4 actions HR departments should take to prepare for GDPR
A few years ago, Mark Cuban famously advised that data is the new gold. However, things have changed since the Cambridge Analytica and Facebook scandal as the public has become increasingly concerned with how companies are using their personal information.
As businesses prepare for the arrival of the General Data Protection Regulation (GDPR), leaders could be forgiven for thinking that data can become more of a liability than an asset – depending on its handling.
GDPR is a much-needed update to data protection that aims to strengthen and unify security for everyone in Europe. The legislation goes live on May 25, 2018 and will enforce all businesses to secure and manage the personal data of all individuals living within the European Union.
After years of gathering data, we are now entering a new era where trust and transparency are the new global currency. GDPR will affect all businesses that store any aspect of personally identifiable information of all individuals, both customer and employee, living in the EU, whether or not that business has an office there.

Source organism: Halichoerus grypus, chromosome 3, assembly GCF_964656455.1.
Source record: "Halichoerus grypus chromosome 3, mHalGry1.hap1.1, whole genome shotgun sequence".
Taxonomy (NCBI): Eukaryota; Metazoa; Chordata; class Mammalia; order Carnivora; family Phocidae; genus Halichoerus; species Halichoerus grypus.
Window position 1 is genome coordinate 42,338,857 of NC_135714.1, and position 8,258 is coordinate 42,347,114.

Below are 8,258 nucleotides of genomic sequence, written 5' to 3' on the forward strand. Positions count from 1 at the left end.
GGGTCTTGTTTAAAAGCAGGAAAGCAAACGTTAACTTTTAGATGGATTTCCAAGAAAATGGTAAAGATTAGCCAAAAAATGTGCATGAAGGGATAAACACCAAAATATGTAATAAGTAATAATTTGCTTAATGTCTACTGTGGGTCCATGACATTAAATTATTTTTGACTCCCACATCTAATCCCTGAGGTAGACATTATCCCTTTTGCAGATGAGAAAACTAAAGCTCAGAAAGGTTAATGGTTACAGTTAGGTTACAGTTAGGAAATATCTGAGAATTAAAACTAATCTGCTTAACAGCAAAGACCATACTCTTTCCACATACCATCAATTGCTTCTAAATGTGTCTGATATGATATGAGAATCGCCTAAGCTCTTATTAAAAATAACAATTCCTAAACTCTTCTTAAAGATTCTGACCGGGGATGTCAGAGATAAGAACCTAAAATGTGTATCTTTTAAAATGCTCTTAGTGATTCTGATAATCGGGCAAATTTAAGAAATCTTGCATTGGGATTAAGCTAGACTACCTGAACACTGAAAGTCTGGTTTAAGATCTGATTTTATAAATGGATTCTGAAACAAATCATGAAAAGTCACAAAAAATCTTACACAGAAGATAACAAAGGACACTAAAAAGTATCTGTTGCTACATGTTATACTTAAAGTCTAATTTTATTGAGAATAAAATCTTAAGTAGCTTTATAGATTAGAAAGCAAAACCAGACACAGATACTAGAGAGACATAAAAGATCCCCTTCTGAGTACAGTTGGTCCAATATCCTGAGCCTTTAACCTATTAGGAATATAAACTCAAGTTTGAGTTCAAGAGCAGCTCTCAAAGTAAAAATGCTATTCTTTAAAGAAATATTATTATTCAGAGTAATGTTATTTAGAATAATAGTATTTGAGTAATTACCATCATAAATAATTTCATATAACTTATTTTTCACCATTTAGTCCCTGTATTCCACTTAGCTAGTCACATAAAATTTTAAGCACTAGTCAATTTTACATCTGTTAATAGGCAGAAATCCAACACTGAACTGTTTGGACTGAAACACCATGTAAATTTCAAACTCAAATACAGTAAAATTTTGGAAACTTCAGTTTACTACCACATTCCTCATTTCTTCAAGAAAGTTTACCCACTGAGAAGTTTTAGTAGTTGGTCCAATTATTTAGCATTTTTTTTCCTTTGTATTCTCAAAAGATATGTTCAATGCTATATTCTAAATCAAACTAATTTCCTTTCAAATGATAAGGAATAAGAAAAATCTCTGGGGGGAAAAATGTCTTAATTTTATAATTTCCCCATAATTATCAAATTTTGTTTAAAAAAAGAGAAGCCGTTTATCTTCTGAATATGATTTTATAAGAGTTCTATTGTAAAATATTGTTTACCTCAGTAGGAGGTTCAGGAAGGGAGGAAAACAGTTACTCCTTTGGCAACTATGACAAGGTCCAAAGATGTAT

The scope of GDPR includes employee data, so it directly affects HR departments. As a result, companies need to update processes around the lifecycle of basic employee personal data such as health information and family details. There are many resources surrounding the topic; some on which include free, user-friendly materials published by the EU governments in addition to those that act as “scaremongers” seeking to try to trick companies into paying for compliance help. What makes it most difficult for HR professionals is interpreting the rule, which was written broadly to address any type of personal data and applying it to employee data and HR practices, specifically. Compliance cannot be achieved overnight or ready for the big “go live” in May either. An entirely new way of working to understand where every aspect of data is obtained, how it is used, and where it is stored needs to be put in place. In short, this is not a job for the IT department alone, but rather requires a highly collaborative effort across the company. Silos will need to be broken down to efficiently unify all departments such as sales, marketing, finance, IT, and legal to understand the scale of how much data businesses are actively storing. But what do HR professionals need to know?